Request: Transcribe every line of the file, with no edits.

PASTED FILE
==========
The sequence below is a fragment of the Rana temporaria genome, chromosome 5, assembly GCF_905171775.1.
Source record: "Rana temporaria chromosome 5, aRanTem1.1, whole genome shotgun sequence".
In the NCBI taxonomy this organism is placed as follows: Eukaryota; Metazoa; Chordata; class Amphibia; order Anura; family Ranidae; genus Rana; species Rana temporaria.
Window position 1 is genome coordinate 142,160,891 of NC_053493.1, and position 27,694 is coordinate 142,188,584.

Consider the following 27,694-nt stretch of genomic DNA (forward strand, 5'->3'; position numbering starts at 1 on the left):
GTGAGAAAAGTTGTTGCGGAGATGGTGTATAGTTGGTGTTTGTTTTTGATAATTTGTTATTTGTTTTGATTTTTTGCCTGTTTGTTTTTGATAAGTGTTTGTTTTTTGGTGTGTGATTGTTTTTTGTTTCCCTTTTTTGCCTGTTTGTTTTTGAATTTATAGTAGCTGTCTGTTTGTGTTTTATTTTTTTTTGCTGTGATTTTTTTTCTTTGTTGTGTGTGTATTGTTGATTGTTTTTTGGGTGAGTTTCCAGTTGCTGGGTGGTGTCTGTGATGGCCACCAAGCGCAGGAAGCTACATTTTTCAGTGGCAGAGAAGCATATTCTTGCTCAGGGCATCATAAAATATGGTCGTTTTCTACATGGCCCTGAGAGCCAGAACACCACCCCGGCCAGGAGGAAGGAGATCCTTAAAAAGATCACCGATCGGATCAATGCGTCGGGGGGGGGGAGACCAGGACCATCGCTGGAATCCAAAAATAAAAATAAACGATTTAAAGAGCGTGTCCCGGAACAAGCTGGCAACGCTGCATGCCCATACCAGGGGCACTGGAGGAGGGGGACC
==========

The sequence below is a fragment of the Rana temporaria genome, chromosome 5, assembly GCF_905171775.1.
Source record: "Rana temporaria chromosome 5, aRanTem1.1, whole genome shotgun sequence".
In the NCBI taxonomy this organism is placed as follows: Eukaryota; Metazoa; Chordata; class Amphibia; order Anura; family Ranidae; genus Rana; species Rana temporaria.
Window position 1 is genome coordinate 142,160,891 of NC_053493.1, and position 27,694 is coordinate 142,188,584.

Consider the following 27,694-nt stretch of genomic DNA (forward strand, 5'->3'; position numbering starts at 1 on the left):
GTGAGAAAAGTTGTTGCGGAGATGGTGTATAGTTGGTGTTTGTTTTTGATAATTTGTTATTTGTTTTGATTTTTTGCCTGTTTGTTTTTGATAAGTGTTTGTTTTTTGGTGTGTGATTGTTTTTTGTTTCCCTTTTTTGCCTGTTTGTTTTTGAATTTATAGTAGCTGTCTGTTTGTGTTTTATTTTTTTTTGCTGTGATTTTTTTTCTTTGTTGTGTGTGTATTGTTGATTGTTTTTTGGGTGAGTTTCCAGTTGCTGGGTGGTGTCTGTGATGGCCACCAAGCGCAGGAAGCTACATTTTTCAGTGGCAGAGAAGCATATTCTTGCTCAGGGCATCATAAAATATGGTCGTTTTCTACATGGCCCTGAGAGCCAGAACACCACCCCGGCCAGGAGGAAGGAGATCCTTAAAAAGATCACCGATCGGATCAATGCGTCGGGGGGGGGGAGACCAGGACCATCGCTGGAATCCAAAAATAAAAATAAACGATTTAAAGAGCGTGTCCCGGAACAAGCTGGCAACGCTGCATGCCCATACCAGGGGCACTGGAGGAGGGGGACC